Not sure what type of meditation is best for you? As a great starting point, I share the following general guidelines taken from my Ayurveda coursework, describing meditation as it pertains to each dosha. Keep in mind this only outlines 3 types of meditation, and there are countless more. As mentioned above, it is key to select one that you can commit to, so if none of these sound good to you, there are plenty more.


For anyone looking to begin the path to meditation, I recommend, choosing one technique, learning a bit about it, and practicing each day for at least 5 minutes a day for at least 30 days – gradually increasing the time practiced as you go.


Meditation for Vata


Generally, Vata types benefit from meditation, to help calm their minds & nerves & help relieve their inherent tendency towards fear & anxiety. Meditation has the power to help them sleep, calm their nervous digestion, reduce hypersensitivity & strengthen their immune system. It’s important to note that meditation can also be ungrounding & space them out, causing them to get lost in thought & agitating their energy, which is why it’s important that Vata types learn the art of concentration first. Flame gazing (trakata) is a wonderful practice to begin.


Fiery, earthy or watery visualizations like the sun, ocean, or a lotus flower are great for Vata


Anti-Vata mantras including RAM (gives strength, calm, rest & peace), SHRIM (promotes general health, creativity & prosperity) HRIM (gives energy, joy & ecstasy), chanted in a soft voice keeps Vata energized, yet calm. As mentioned above, in my experience mantra was one of the easier types of mediation to yoke my active mind to.


When it comes to pranayama, it should never be forceful or too harsh & instead intensity should be increased gradually & deepening of the breath should be practiced slowly. Nadi Shodhana (alternate nostril breathing) is a great grounding breath.


Meditation for Pitta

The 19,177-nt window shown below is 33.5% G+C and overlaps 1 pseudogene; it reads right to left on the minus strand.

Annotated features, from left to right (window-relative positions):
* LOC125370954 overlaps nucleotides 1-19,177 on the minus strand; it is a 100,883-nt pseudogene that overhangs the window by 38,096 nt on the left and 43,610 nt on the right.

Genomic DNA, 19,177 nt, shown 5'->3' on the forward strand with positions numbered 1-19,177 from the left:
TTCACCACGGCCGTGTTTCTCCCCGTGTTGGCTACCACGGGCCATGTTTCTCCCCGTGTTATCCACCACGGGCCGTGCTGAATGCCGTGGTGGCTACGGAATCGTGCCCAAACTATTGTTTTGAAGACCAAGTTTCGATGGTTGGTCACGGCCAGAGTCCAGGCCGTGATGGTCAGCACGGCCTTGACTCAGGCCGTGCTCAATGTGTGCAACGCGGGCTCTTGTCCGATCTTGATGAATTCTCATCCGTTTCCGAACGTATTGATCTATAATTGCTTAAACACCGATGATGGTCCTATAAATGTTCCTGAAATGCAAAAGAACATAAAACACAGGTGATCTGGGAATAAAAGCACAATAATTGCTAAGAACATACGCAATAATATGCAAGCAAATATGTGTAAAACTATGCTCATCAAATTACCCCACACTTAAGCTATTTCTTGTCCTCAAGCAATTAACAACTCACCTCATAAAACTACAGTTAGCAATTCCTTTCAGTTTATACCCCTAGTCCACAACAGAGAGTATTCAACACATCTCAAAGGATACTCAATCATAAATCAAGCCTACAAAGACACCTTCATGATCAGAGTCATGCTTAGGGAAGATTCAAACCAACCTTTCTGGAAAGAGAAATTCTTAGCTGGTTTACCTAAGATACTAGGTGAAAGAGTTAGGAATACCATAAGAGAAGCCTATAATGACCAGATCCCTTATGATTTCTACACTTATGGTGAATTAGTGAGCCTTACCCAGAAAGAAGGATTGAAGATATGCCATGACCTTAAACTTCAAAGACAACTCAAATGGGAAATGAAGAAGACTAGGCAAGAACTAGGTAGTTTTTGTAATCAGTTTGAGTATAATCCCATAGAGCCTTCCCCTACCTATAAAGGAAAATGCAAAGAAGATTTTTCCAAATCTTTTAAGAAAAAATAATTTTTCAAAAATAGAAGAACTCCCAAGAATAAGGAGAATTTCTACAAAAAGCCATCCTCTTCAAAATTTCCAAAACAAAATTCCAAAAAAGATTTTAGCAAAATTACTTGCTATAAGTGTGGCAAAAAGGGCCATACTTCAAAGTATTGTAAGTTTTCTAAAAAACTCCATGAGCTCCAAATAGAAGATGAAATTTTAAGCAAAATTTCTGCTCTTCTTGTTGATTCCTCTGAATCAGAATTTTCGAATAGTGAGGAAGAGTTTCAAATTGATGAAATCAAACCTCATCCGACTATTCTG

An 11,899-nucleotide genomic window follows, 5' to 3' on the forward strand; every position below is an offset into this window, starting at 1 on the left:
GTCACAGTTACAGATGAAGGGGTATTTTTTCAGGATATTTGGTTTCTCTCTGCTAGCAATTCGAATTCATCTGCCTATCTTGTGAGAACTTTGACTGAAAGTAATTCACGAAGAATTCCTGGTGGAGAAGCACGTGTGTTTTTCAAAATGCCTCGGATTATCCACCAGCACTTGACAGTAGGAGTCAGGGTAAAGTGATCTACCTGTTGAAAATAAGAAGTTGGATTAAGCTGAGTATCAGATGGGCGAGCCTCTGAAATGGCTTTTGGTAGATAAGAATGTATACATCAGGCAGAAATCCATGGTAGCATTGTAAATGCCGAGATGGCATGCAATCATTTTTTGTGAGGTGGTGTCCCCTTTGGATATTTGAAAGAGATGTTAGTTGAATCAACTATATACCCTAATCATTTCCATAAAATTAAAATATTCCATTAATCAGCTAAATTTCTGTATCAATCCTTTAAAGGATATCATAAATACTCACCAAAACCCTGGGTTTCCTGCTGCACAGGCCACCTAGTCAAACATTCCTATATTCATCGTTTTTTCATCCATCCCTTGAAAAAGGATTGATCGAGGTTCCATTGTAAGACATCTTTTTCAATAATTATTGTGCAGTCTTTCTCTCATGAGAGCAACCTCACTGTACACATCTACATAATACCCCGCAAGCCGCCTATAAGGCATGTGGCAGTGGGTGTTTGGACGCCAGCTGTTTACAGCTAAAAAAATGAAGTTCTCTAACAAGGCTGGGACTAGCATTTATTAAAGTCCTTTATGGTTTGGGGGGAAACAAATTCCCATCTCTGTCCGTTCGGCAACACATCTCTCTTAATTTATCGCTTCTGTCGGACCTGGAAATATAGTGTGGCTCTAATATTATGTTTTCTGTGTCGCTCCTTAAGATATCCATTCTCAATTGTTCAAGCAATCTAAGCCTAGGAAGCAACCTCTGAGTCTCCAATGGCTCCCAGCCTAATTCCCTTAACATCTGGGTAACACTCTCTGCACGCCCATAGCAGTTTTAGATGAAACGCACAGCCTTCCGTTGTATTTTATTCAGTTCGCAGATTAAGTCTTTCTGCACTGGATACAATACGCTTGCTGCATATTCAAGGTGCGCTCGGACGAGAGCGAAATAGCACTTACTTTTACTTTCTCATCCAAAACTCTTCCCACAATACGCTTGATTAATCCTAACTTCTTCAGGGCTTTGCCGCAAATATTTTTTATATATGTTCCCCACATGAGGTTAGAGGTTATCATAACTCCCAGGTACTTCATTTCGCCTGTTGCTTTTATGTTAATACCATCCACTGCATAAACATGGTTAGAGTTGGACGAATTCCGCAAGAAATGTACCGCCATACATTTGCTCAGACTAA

Pitta types benefit from meditation, to release anger and let go of their willful & controlling approach to life. Mantra & meditation is a good way for them to focus their strong mental energy in a positive manner. However, they should be careful to meditate calmly & not turn it into another form of achievement. A great general rule for Pitta is to exert 80% energy into whatever they do, due to their tendency to become too focused or aggressive.


Visualizations like mountains or ocean or affirmations that increase forgiveness, compassion & love are great.


Anti-Pitta mantras such as SHAM (promotes calm, detachment & contentment), SHRIM (nourishes the nerves, increases overall health & harmony) or OM (clears the mind, opens, increases Ojas & opens up all potentials of consciousness) should be repeated silently.


Pranayama that is cooling, emphasizing the lunar breath through the left nostril is great, as generally, inhaling through the mouth has a cooling nature.


Meditation for Kapha


Kapha types benefit from meditation to let go of greed, attachment & connect to the reality of consciousness - love & abundance. While they are most likely to fall asleep during meditation, they should choose nore active forms of meditation such as mantra or moving meditation.

Visualizations that increase fire, air & ether elements like the sun or wind blowing trees are also suggested.


Stimulating & clearing mantras like OM (clears the mind, opens, increases Ojas & opens up all potentials of consciousness) HUM (dissolves negative energies, best mantra for awakening agni as digestive fire or fire of the mind) or AIM (improves concentration, speech, awakens intelligence, burns up toxins – physically and psychologically) first out loud for a few minutes, then silently, are great.


Vigorous pranayama, emphasizing quick inhalation & exhalation or right nostril solar breathing is also a great way to get energy moving.


While this is only a brief outline of the various mediation methods available, I encourage anyone new to meditation wanting to begin practice, to take the time to research whichever method feels right. In my experience, I simply practiced without much research, which while helpful, increased the time taken to begin experiencing the deeper essence of the practices. While I believe through consistency of practice the deeper wisdom behind whichever practice we choose eventually reveals itself, I also see how the proper intention / practice from the start may decrease the time taken to feel these benefits.


For anyone with questions or needing support on their journey with meditation, I am here. :)